Postmortem Photography

Today’s culture is one of everlasting youth and denial of mortality. For us, postmortem photography may seem distasteful and unsettling.  The Victorians, however, were no strangers to death- and death among the very young was an every day occurence. 

The Victorian parlor became the memorial space to display mementoes of every single life, no matter how brief, and great love and care went into arranging the deceased as beautifully as could be done for these photographs.  Many appear to be merely sleeping peacefully. Photographs of children and infants were particularly heart-wrenching, as some grieving mothers tenderly held their little ones for the first and last time in these images. 

These cabinet photographs were framed and displayed on mantels and parlor tables throughout the years, just as if the images recorded there were still part of the family. Smaller portraits were given out to mourning family members to be worn in lockets, often with a curl of hair.  Hair jewelry became an art form of intricate workmanship by loving hands which has never seen an equal since the nineteenth century. 

The Dead were gone- but never forgotten in the hearts of their families.  Every life mattered very much, and its loss felt and remembered forever.

our-darling.jpg  “Our Darling”

Coffins and Caskets

Although these two words are often used interchangeably, there is a difference between a coffin and a casket.  A proper coffin is wider at the shoulder and tapers toward the feet.  This was felt to be a prudent saving of costly wood as there was no need for width all the way to the bottom.  This style is still to be found in Europe today. Coffins were sometimes very simple pine boxes, unlined and unadorned. Fancier models were lined, had a coffin plate of brass or silver with the deceased’s name and dates and sometimes a sentiment such as “Our Darling” or “Beloved Wife”, and had three metal handles on each side for the six pallbearers to grasp on the way to the grave. Graves were sometimes lined with fir branches, and after the coffin was lowered, bricked over to discourage graverobbers or other disturbance.  It was not unusual for cabinet or furniture makers to do a brisk side trade in coffin making.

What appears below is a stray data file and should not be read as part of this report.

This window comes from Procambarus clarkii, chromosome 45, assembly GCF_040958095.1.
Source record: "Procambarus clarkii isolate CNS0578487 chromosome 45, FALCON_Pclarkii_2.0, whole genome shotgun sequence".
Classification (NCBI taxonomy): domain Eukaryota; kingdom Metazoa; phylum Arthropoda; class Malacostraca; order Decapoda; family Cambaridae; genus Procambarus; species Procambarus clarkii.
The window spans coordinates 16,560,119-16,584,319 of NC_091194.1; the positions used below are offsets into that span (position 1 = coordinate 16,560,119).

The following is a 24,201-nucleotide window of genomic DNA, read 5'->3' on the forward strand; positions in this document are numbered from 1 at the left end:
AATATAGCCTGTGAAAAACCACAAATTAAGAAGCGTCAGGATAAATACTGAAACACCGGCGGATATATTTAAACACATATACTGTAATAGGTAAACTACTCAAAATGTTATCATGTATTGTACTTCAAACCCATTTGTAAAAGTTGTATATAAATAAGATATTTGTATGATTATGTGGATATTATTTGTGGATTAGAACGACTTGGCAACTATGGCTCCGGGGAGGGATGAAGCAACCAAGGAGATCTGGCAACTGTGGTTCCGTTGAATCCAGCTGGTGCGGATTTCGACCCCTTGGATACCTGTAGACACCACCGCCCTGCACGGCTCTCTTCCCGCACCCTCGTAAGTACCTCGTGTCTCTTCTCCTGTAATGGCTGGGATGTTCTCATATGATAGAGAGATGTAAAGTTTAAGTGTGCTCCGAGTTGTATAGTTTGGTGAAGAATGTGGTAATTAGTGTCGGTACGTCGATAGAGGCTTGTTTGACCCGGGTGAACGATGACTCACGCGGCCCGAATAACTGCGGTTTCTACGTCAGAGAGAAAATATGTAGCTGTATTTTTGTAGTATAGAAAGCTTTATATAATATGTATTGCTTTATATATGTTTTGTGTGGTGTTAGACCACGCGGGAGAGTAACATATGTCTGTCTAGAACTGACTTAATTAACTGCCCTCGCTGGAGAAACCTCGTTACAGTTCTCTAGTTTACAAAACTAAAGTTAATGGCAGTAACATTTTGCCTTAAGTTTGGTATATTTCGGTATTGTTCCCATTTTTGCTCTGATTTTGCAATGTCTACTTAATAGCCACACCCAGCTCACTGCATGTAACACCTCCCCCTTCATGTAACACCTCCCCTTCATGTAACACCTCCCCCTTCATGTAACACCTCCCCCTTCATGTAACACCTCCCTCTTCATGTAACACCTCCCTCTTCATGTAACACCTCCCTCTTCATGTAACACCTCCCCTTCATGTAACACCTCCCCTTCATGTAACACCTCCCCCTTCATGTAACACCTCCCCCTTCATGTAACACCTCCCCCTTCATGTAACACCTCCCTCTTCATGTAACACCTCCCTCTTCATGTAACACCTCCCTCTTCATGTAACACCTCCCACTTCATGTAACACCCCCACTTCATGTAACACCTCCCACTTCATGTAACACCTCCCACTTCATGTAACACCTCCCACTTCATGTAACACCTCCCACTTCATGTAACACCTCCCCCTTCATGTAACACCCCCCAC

Lizzie Borden’s father, Andrew J. Borden, was a carpenter by training before branching out into farming and real estate, and although not a mortician, he did build coffins and was an “undertaker” in the sense of providing items needed for a funeral such as chairs, coffin stands, conveyance to the grave, and other incidentals. A newspaper article tells of Mr. Borden displaying a prominent Civil War casualty in the arcade window complete with bunting in the storefront  of the furniture business he owned with partner William Almy, so as more citizens could view the body and pay their repects in a time before the rise of the conventional funeral “parlor”. 

theophilus_blake_coffin_plate.jpg coffin plate

Embalming became a necessity in transporting Civil War dead from a distance back home again, but before those times, the dead were usually quickly buried and not embalmed.  For this reason, in their haste, errors were made and those in comas or showing signs of death were mistakenly buried alive.  Edgar Allan Poe wrote a story of this unsettling possibility in his 1850 story, The Premature Burial.  Many patented safety coffins were invented to prevent this by means of a bell rope tied to the hand of the buried person which would communicate with the living by means of a bell above the ground.  Sometimes a flag could be raised, or even explosives ignited by the unfortunate Undead.

Exhumations over the years have proven that premature burial did indeed take place, however the expressions “saved by the bell” and “dead ringer” do NOT come from this situation. “Saved by the bell” has its origins in the boxing ring, and “dead ringer” refers to substituting a look-alike for the genuine.


A casket originally referred to a small chest for storing and carrying jewels or precious objects.  A casket is a rectangular container of the same width from top to bottom.  It is generally padded and lined, and goes into the ground after the grave has been lined with a vault. Today cemeteries still use concrete vaults or the new resin “grave liners” which also have sealed lids. Caskets usually open at the top so the head and shoulders of the deceased may be viewed at the wake, and have the customary three handles on each side for pallbearers.